Not only is Laura Arngna’naaq the first aboriginal student to ever enroll in the Masters in Management and Professional Accounting (MMPA) program at the University of Toronto, she’s also now featured on the cover of program brochures, reported Nunatsiaqonline.ca.
The 22-year-old Inuit received her Bachelor of Business Administration from Trent University and wants to become a chartered accountant, which is the equivalent to a certified public accountant in the United States, and work in one of the big four accounting firms—Deloitte & Touche, PricewaterhouseCoopers, Ernst & Young, or KMPG.
A tough road lay ahead though. First, she must complete the 27-month MMPA program, then two years at a chartered accounting training office and a qualifying exam, called The Uniform Evaluation (UFE). According to Accountingedu.org, this final step to becoming a chartered accountant “is a three-day long exam where candidates demonstrate their knowledge of accountancy and mastery of competencies developed during their work experience.”
And while Arngna’naaq has had financial help along the way in the form of scholarships from the Canadian Council for Aboriginal Business and the Royal Bank of Canada, she still has taken on thousands of dollars of debt to cover the cost of her education. According to the MMPA brochure, the same one she graces the cover of, fees for 2011 domestic entrants of the MMPA program are $27,958, which doesn’t include the approximately $1,500 for books students can expect to dole out.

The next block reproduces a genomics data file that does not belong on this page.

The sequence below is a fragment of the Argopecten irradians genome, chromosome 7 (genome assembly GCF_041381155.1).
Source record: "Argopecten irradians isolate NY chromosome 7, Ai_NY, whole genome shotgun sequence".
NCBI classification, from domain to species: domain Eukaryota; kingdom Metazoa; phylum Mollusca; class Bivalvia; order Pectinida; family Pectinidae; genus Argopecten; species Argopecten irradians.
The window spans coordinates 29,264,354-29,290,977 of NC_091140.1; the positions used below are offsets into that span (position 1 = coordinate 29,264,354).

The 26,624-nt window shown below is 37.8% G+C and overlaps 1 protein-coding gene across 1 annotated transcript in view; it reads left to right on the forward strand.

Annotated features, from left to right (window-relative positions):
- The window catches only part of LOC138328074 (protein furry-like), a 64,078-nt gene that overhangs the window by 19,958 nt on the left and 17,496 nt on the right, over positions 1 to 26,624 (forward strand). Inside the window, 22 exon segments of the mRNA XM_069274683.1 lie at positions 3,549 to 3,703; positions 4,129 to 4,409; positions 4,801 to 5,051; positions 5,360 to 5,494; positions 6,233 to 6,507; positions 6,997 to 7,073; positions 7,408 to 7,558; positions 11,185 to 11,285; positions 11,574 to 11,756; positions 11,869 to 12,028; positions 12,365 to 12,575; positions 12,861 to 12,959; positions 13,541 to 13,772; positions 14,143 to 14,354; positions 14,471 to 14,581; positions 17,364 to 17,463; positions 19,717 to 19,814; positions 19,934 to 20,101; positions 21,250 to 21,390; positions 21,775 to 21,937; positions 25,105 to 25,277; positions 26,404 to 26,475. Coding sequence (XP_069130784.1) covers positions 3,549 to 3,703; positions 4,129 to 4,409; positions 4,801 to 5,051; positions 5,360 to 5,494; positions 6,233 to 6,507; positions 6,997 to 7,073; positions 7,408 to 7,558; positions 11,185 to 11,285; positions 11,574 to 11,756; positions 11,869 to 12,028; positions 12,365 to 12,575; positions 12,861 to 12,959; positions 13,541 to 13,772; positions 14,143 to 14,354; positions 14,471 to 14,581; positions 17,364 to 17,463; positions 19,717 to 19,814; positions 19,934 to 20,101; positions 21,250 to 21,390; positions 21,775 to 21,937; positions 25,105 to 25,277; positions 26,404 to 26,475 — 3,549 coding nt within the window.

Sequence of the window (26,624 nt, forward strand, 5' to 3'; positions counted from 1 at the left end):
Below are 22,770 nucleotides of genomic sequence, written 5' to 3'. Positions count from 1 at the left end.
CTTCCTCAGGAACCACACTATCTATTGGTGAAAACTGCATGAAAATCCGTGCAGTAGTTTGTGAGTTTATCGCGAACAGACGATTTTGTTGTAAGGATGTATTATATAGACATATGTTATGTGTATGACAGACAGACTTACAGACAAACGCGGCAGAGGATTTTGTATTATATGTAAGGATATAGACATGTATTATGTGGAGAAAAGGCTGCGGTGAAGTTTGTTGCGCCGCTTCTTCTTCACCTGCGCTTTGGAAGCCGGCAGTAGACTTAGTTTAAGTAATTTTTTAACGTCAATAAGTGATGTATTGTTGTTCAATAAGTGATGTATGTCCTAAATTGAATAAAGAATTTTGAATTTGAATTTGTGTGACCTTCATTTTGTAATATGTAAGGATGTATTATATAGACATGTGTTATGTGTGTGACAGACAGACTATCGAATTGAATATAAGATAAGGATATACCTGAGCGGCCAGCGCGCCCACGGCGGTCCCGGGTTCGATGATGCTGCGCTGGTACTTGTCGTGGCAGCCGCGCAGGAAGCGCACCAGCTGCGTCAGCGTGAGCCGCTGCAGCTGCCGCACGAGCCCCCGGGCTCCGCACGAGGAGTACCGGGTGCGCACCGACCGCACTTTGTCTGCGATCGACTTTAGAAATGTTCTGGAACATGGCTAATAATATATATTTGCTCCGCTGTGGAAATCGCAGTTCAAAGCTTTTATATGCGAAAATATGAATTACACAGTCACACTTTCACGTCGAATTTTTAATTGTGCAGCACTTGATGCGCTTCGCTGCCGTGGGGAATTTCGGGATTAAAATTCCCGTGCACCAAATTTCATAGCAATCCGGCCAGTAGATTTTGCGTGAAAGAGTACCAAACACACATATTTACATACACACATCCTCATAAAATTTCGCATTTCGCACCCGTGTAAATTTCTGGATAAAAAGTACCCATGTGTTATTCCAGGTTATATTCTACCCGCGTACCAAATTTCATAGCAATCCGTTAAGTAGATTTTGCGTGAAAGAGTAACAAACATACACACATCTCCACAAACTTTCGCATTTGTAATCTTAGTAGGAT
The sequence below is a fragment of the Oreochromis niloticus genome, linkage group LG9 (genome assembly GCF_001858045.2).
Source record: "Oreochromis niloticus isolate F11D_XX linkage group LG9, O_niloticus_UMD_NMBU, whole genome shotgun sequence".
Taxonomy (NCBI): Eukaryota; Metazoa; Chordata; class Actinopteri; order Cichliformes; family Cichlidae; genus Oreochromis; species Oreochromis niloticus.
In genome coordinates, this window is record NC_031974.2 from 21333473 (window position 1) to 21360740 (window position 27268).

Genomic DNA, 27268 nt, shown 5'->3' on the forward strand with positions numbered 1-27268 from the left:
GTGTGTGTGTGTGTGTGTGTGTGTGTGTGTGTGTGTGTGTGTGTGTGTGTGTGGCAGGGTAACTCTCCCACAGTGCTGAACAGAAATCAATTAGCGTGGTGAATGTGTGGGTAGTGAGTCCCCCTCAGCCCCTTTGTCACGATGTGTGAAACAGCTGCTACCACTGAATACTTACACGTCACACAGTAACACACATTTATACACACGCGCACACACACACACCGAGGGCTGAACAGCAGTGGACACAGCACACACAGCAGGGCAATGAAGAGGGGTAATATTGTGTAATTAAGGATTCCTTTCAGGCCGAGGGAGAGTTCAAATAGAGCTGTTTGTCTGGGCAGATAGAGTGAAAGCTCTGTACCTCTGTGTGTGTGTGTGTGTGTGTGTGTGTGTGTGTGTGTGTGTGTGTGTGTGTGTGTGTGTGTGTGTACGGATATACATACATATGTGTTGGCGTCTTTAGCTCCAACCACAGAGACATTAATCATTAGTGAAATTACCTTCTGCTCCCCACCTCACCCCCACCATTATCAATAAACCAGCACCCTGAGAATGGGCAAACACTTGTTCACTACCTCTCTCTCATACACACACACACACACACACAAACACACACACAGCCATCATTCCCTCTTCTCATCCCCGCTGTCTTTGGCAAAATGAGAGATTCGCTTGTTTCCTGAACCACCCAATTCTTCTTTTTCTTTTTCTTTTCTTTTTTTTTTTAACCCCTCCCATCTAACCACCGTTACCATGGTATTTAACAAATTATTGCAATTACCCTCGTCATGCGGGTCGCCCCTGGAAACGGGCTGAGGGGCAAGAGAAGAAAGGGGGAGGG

But Arngna’naaq told Nunatsiaqonline.ca that she’s all right with that. “I think it’s worth it. I’ve done my calculations and I think it’s manageable.”
Arngna’naaq doesn’t take credit for her successes in higher education though, she says that credit goes to her parents—Terri Thayer, a teacher and Silas Arngna’naaq, a former Northwest Territories Member of the Legislative Assembly and renewable resources minister. She told Nunatsiaqonline.ca that both her parents pushed her to strive for success in school.
This number-minded Inuit has one more goal; she hopes to encourage other Inuit to pursue higher education.